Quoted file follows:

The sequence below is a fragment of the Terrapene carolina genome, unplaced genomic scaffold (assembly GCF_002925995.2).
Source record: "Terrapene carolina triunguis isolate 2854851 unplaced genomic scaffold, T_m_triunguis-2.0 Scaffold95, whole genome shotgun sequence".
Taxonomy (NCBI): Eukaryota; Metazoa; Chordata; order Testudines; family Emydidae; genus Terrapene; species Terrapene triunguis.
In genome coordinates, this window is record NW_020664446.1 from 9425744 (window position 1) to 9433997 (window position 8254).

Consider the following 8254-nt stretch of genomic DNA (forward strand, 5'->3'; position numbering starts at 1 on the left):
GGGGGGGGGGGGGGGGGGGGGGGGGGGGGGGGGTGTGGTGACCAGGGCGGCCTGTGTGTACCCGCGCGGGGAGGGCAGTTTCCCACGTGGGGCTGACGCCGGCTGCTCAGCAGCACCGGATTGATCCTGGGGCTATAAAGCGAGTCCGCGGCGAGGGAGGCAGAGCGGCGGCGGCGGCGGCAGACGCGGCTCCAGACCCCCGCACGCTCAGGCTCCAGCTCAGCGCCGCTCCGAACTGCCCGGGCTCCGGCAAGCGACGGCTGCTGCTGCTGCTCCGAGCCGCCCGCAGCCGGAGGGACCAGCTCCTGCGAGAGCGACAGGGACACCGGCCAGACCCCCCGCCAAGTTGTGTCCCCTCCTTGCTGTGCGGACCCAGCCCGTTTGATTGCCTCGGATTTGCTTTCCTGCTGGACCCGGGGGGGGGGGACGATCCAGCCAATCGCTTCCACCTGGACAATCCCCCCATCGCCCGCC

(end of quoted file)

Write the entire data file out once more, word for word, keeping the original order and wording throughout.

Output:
The sequence below is a fragment of the Terrapene carolina genome, unplaced genomic scaffold (assembly GCF_002925995.2).
Source record: "Terrapene carolina triunguis isolate 2854851 unplaced genomic scaffold, T_m_triunguis-2.0 Scaffold95, whole genome shotgun sequence".
Taxonomy (NCBI): Eukaryota; Metazoa; Chordata; order Testudines; family Emydidae; genus Terrapene; species Terrapene triunguis.
In genome coordinates, this window is record NW_020664446.1 from 9425744 (window position 1) to 9433997 (window position 8254).

Consider the following 8254-nt stretch of genomic DNA (forward strand, 5'->3'; position numbering starts at 1 on the left):
GGGGGGGGGGGGGGGGGGGGGGGGGGGGGGGGGTGTGGTGACCAGGGCGGCCTGTGTGTACCCGCGCGGGGAGGGCAGTTTCCCACGTGGGGCTGACGCCGGCTGCTCAGCAGCACCGGATTGATCCTGGGGCTATAAAGCGAGTCCGCGGCGAGGGAGGCAGAGCGGCGGCGGCGGCGGCAGACGCGGCTCCAGACCCCCGCACGCTCAGGCTCCAGCTCAGCGCCGCTCCGAACTGCCCGGGCTCCGGCAAGCGACGGCTGCTGCTGCTGCTCCGAGCCGCCCGCAGCCGGAGGGACCAGCTCCTGCGAGAGCGACAGGGACACCGGCCAGACCCCCCGCCAAGTTGTGTCCCCTCCTTGCTGTGCGGACCCAGCCCGTTTGATTGCCTCGGATTTGCTTTCCTGCTGGACCCGGGGGGGGGGGACGATCCAGCCAATCGCTTCCACCTGGACAATCCCCCCATCGCCCGCC